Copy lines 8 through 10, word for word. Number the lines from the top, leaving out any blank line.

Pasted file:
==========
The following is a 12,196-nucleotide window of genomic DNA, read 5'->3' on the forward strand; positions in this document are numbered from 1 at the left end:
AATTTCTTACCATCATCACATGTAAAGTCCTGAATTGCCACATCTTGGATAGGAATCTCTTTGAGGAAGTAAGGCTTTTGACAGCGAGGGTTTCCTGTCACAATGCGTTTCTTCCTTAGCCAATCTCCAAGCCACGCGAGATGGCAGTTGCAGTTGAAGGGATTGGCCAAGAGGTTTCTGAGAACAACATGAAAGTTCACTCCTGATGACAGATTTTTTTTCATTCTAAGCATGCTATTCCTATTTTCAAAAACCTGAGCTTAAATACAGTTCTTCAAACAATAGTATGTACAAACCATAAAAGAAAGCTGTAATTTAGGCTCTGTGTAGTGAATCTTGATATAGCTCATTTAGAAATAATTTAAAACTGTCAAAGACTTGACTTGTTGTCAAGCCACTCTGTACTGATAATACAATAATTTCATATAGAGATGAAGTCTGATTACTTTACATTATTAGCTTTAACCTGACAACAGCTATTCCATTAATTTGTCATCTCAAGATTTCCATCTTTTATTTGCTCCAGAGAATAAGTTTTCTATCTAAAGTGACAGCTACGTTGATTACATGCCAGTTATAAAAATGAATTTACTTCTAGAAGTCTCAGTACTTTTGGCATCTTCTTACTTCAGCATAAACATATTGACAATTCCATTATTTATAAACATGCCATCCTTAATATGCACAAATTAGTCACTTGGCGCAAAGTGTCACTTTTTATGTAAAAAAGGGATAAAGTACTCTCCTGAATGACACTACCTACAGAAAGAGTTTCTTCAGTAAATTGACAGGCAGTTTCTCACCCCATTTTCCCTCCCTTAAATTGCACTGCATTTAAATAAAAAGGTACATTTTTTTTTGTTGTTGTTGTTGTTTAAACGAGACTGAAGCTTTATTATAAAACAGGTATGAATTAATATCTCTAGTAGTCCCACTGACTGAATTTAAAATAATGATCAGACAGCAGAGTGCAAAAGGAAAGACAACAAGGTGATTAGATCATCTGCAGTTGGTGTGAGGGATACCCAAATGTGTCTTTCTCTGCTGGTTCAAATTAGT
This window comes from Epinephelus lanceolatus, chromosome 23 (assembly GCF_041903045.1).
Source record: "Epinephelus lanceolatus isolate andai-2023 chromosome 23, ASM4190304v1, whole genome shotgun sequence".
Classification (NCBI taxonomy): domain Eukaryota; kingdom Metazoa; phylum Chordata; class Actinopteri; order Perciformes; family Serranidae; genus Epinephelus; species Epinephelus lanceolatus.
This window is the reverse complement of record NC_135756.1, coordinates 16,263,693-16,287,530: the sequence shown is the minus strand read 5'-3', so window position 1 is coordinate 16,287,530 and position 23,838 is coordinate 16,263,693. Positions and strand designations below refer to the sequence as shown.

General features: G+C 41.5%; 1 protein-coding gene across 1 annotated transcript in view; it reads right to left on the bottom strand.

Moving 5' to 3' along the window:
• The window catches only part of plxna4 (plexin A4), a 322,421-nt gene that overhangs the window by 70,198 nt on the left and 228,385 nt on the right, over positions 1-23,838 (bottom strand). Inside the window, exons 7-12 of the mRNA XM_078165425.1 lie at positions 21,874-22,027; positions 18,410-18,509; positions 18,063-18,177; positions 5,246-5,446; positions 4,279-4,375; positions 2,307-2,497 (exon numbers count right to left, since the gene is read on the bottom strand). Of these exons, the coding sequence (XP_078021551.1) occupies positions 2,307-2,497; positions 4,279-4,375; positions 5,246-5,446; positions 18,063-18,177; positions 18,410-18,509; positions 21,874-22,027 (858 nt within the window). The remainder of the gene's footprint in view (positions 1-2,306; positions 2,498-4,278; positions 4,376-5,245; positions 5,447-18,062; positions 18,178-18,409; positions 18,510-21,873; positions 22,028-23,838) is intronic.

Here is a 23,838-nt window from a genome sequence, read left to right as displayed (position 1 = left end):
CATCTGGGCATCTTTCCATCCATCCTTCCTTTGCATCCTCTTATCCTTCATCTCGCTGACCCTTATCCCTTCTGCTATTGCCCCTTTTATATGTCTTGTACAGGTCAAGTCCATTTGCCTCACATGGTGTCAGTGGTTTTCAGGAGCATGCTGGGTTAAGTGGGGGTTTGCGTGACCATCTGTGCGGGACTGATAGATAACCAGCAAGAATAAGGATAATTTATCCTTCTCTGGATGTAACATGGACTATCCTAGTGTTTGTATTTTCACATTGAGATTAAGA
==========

Moving 5' to 3' along the window:
• The window catches only part of plxna4 (plexin A4), a 322,421-nt gene that overhangs the window by 70,198 nt on the left and 228,385 nt on the right, over positions 1-23,838 (bottom strand). Inside the window, exons 7-12 of the mRNA XM_078165425.1 lie at positions 21,874-22,027; positions 18,410-18,509; positions 18,063-18,177; positions 5,246-5,446; positions 4,279-4,375; positions 2,307-2,497 (exon numbers count right to left, since the gene is read on the bottom strand). Of these exons, the coding sequence (XP_078021551.1) occupies positions 2,307-2,497; positions 4,279-4,375; positions 5,246-5,446; positions 18,063-18,177; positions 18,410-18,509; positions 21,874-22,027 (858 nt within the window). The remainder of the gene's footprint in view (positions 1-2,306; positions 2,498-4,278; positions 4,376-5,245; positions 5,447-18,062; positions 18,178-18,409; positions 18,510-21,873; positions 22,028-23,838) is intronic.

Here is a 23,838-nt window from a genome sequence, read left to right as displayed (position 1 = left end):